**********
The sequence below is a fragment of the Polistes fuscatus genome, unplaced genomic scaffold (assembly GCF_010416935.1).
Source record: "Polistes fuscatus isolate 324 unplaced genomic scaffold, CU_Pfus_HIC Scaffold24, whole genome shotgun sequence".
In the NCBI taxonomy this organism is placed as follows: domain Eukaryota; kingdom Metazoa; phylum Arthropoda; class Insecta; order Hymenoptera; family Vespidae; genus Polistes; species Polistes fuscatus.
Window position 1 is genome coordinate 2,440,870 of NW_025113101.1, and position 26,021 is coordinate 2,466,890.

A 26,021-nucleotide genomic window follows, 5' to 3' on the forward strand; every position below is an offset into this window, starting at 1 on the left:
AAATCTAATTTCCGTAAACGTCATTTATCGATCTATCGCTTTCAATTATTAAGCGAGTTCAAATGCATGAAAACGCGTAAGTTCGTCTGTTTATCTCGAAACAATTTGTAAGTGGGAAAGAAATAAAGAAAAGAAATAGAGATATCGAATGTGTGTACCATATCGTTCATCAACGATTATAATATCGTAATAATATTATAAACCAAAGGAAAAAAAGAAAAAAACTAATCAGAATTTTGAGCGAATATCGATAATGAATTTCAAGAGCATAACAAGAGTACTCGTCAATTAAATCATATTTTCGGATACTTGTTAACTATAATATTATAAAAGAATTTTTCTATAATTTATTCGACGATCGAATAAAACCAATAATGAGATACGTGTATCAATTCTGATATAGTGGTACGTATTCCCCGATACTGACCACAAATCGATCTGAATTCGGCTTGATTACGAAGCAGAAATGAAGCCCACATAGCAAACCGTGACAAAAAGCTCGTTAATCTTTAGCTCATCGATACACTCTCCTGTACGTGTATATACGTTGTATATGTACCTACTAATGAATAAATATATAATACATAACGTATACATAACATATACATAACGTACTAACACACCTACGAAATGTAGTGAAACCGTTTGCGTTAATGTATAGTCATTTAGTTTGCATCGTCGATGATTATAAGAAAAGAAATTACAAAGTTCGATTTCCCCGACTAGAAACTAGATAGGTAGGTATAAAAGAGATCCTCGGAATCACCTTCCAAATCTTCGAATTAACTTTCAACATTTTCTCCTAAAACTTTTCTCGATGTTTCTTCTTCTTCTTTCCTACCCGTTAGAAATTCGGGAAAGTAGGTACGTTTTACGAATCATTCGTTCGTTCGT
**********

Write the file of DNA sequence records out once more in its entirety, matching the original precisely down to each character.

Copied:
The sequence below is a fragment of the Polistes fuscatus genome, unplaced genomic scaffold (assembly GCF_010416935.1).
Source record: "Polistes fuscatus isolate 324 unplaced genomic scaffold, CU_Pfus_HIC Scaffold24, whole genome shotgun sequence".
In the NCBI taxonomy this organism is placed as follows: domain Eukaryota; kingdom Metazoa; phylum Arthropoda; class Insecta; order Hymenoptera; family Vespidae; genus Polistes; species Polistes fuscatus.
Window position 1 is genome coordinate 2,440,870 of NW_025113101.1, and position 26,021 is coordinate 2,466,890.

A 26,021-nucleotide genomic window follows, 5' to 3' on the forward strand; every position below is an offset into this window, starting at 1 on the left:
AAATCTAATTTCCGTAAACGTCATTTATCGATCTATCGCTTTCAATTATTAAGCGAGTTCAAATGCATGAAAACGCGTAAGTTCGTCTGTTTATCTCGAAACAATTTGTAAGTGGGAAAGAAATAAAGAAAAGAAATAGAGATATCGAATGTGTGTACCATATCGTTCATCAACGATTATAATATCGTAATAATATTATAAACCAAAGGAAAAAAAGAAAAAAACTAATCAGAATTTTGAGCGAATATCGATAATGAATTTCAAGAGCATAACAAGAGTACTCGTCAATTAAATCATATTTTCGGATACTTGTTAACTATAATATTATAAAAGAATTTTTCTATAATTTATTCGACGATCGAATAAAACCAATAATGAGATACGTGTATCAATTCTGATATAGTGGTACGTATTCCCCGATACTGACCACAAATCGATCTGAATTCGGCTTGATTACGAAGCAGAAATGAAGCCCACATAGCAAACCGTGACAAAAAGCTCGTTAATCTTTAGCTCATCGATACACTCTCCTGTACGTGTATATACGTTGTATATGTACCTACTAATGAATAAATATATAATACATAACGTATACATAACATATACATAACGTACTAACACACCTACGAAATGTAGTGAAACCGTTTGCGTTAATGTATAGTCATTTAGTTTGCATCGTCGATGATTATAAGAAAAGAAATTACAAAGTTCGATTTCCCCGACTAGAAACTAGATAGGTAGGTATAAAAGAGATCCTCGGAATCACCTTCCAAATCTTCGAATTAACTTTCAACATTTTCTCCTAAAACTTTTCTCGATGTTTCTTCTTCTTCTTTCCTACCCGTTAGAAATTCGGGAAAGTAGGTACGTTTTACGAATCATTCGTTCGTTCGT